It isn’t clear if it matters. Jones declared corporate bankruptcy during the procedure, tying up much of his money indefinitely and leaving Sandy Hook families struggling to chase it. He treated the court proceedings contemptuously and used them to hawk dubious health supplements to his followers. Legal fees and damages have almost certainly hurt his finances, but the legal system has conspicuously failed to meaningfully change his behavior. If anything, it provided yet another platform for him to declare himself a martyr.

Contrast this with the year’s other big defamation case: Johnny Depp’s lawsuit against Amber Heard, who had identified publicly as a victim of abuse (implicitly at the hands of Depp). The case of Heard was less cut-and-dried than Jones’, but she did not have the same level of social media savvy. The case turned into a ritual public humiliation of Heard — fueled partly by the incentives of social media but also by courts’ utter failure to respond to the way that things like livestreams contributed to the media circus. Defamation claims can meaningfully hurt people who have to maintain a reputation, while the worst offenders are already beyond shame.

Social Media and the First Amendment: Why the Florida High Court of Appeals voted No to Section 230, but Why the Rhode Island Republican Voted No

The Rhode Island Democrat said he would be prepared to take a vote on Section 230 repeal, which would clear this committee with virtually every vote. “The problem, where we bog down, is that we want 230-plus. We want to get rid of 230 and have XYZ. We don’t agree on what the “XYZ” are.

Republican proposals to change speech are ludicrously bad. Over the past year we have learned that Texas and Florida passed bills effectively banning social media moderation due to the fact that they were being used to ban posts from conservative politicians.

As it stands, the First Amendment should almost certainly render these bans unconstitutional. They are government speech regulations! While Florida’s law was blocked by the appeals court, Texas’ Fourth Circuit Court of Appeals made a strange decision to uphold its law. Months later, that court actually published its opinion, which legal commentator Ken White called “the most angrily incoherent First Amendment decision I think I’ve ever read.”

The Supreme Court temporarily blocked the Texas law, but its recent statements on speech haven’t been terribly reassuring. Clarence Thomas is expected to argue that the government should have the right to treat social networking sites like public utilities in the case of the Texas or Florida case. Conservatives used to argue against treating internet service providers as a public utility in order to regulate them; it will make your brain hurt.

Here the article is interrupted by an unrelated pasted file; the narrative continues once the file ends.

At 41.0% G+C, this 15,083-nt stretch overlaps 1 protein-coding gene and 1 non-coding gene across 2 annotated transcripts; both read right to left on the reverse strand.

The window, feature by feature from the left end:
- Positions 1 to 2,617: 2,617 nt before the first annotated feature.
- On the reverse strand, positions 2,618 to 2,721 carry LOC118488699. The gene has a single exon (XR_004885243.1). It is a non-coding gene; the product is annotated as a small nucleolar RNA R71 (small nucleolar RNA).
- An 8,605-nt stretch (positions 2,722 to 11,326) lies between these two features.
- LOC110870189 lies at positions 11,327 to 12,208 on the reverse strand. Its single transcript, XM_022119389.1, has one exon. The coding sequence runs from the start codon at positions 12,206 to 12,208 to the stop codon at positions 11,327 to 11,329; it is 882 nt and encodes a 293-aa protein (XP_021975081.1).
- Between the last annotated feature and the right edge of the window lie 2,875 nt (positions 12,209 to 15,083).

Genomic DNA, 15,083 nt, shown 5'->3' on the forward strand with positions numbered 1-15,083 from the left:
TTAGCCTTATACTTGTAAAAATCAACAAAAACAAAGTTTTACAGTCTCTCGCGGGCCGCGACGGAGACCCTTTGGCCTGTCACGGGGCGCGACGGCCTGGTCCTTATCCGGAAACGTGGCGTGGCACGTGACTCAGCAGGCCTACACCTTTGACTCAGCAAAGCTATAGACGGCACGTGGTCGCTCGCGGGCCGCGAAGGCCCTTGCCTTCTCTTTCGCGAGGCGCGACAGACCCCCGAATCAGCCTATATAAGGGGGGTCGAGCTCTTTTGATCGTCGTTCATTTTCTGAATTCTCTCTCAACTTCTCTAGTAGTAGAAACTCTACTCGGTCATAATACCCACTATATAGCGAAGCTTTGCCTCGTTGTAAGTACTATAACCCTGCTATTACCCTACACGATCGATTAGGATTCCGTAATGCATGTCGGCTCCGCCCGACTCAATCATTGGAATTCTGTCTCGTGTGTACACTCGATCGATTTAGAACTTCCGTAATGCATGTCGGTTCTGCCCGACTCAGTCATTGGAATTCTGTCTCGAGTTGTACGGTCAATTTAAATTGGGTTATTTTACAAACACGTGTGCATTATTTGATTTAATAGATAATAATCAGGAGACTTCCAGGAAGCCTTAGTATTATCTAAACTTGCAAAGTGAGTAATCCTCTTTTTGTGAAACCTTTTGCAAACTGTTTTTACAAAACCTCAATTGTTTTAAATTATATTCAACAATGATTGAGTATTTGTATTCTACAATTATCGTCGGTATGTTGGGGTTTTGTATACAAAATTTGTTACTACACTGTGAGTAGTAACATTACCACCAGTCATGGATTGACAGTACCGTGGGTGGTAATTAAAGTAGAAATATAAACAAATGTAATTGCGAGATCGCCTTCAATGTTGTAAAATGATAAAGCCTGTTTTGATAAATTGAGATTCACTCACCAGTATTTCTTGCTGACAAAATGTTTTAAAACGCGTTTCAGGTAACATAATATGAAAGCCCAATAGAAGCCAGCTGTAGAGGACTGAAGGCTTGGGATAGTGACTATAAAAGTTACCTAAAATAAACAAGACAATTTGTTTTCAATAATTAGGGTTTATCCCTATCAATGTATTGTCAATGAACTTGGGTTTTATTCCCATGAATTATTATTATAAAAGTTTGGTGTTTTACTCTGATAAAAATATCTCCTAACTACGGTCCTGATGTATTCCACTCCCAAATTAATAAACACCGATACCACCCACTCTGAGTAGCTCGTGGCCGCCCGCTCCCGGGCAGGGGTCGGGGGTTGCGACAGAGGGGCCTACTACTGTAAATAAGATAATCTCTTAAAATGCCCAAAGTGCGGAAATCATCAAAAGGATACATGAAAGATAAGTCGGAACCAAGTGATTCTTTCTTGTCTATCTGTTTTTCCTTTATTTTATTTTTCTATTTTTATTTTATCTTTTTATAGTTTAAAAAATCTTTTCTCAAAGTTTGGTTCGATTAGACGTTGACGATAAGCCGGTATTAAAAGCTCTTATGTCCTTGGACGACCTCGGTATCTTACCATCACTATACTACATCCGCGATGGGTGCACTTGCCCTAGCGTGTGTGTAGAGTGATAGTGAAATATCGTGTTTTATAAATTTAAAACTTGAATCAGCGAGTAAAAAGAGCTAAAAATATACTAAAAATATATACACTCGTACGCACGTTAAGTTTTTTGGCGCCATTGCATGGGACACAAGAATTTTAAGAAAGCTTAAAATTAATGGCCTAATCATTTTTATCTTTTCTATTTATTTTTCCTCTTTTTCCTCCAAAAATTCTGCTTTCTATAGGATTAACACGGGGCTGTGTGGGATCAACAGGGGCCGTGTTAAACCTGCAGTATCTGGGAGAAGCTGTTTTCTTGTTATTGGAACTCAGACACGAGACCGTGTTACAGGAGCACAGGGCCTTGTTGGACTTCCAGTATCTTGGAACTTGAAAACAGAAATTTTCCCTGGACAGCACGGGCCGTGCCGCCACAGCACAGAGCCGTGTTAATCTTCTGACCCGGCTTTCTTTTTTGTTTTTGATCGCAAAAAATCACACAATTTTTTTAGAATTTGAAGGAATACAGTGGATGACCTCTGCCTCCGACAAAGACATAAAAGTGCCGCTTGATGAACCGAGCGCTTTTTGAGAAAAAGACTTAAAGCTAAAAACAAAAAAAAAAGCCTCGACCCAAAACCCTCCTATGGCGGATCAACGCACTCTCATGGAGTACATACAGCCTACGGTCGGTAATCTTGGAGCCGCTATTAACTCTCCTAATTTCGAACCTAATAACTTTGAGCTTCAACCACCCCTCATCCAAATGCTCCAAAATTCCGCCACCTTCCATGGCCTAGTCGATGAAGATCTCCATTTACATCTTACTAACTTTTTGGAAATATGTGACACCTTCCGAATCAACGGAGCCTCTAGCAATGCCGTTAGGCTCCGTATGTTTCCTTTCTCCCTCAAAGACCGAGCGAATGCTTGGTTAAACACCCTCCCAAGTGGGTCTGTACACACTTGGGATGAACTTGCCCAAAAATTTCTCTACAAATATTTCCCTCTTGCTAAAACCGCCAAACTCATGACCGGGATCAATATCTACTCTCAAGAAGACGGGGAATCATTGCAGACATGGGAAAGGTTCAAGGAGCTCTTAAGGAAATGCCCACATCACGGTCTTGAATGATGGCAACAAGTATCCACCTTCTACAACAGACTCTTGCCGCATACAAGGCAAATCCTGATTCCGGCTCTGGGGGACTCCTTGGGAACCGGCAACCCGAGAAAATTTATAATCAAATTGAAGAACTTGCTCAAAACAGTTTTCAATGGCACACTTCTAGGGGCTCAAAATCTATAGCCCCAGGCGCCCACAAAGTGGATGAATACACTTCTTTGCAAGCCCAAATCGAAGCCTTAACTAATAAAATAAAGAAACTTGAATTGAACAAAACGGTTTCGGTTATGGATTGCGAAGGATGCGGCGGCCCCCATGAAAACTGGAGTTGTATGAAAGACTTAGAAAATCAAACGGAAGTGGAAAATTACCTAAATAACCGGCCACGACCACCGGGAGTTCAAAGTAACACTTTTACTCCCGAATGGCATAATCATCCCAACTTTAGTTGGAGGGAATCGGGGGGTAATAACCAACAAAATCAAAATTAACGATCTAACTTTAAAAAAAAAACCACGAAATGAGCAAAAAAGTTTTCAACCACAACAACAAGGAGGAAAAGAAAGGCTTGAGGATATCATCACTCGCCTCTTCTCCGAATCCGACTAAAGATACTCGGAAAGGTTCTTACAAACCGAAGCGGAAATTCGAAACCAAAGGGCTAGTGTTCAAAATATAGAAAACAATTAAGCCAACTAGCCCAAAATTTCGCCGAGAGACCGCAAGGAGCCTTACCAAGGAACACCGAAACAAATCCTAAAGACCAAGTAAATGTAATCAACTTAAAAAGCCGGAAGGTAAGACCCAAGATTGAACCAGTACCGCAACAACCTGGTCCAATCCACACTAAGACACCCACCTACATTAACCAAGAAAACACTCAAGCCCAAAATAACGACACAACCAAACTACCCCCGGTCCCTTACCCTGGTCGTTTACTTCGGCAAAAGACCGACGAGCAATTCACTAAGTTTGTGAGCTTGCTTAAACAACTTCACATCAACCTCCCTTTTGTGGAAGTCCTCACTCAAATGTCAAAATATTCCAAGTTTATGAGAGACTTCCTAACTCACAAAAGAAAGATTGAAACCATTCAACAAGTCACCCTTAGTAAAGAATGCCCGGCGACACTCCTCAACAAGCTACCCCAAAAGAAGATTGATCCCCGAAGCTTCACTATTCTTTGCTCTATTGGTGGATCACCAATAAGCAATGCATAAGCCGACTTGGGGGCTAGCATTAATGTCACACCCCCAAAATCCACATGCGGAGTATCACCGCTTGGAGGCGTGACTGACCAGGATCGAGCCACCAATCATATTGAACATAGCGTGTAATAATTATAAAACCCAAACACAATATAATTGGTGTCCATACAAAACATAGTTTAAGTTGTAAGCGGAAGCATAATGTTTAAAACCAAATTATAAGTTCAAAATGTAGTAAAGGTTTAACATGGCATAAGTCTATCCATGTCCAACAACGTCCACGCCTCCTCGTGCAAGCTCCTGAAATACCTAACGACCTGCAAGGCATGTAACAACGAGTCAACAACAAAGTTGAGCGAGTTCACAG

Thomas and two other justices voted against putting the law on hold. (Liberal Justice Elena Kagan did, too, but some have interpreted her vote as a protest against the “shadow docket” where the ruling happened.)

But only a useful idiot would support the laws in Texas and Florida on those grounds. The rules are transparently rigged to punish political targets at the expense of basic consistency. internet service providers control the chokepoints where anyone can access Big Tech platforms, so they attacks them in order to gain power. There is no saving a movement so intellectually bankrupt that it exempted media juggernaut Disney from speech laws because of its spending power in Florida, then subsequently proposed blowing up the entire copyright system to punish the company for stepping out of line.

And even as they rant about tech platform censorship, many of the same politicians are trying to effectively ban children from finding media that acknowledges the existence of trans, gay, or gender-nonconforming people. On top of getting books pulled from schools and libraries, Republican state delegate in Virginia dug up a rarely used obscenity law to stop Barnes & Noble from selling the graphic memoir Gender Queer and the young adult novel A Court of Mist and Fury — a suit that, in a victory for a functional American court system, was thrown out earlier this year. The panic over ‘grooming’ affects all Americans. Texas is trying to stop Facebook from kicking off violent insurrectionists, but it is suing for the distribution of the film Cuties under a constitutionally dubious law that prohibits the depiction of child erotica.

This is once again a tradeoff that the First Amendment makes very clear: almost all software is speech, which renders software-based services impossible to regulate. Airbnb and Amazon have both used Section 230 to defend against claims of providing faulty physical goods and services, an approach that hasn’t always worked but that remains open for companies whose core services have little to do with speech, just software.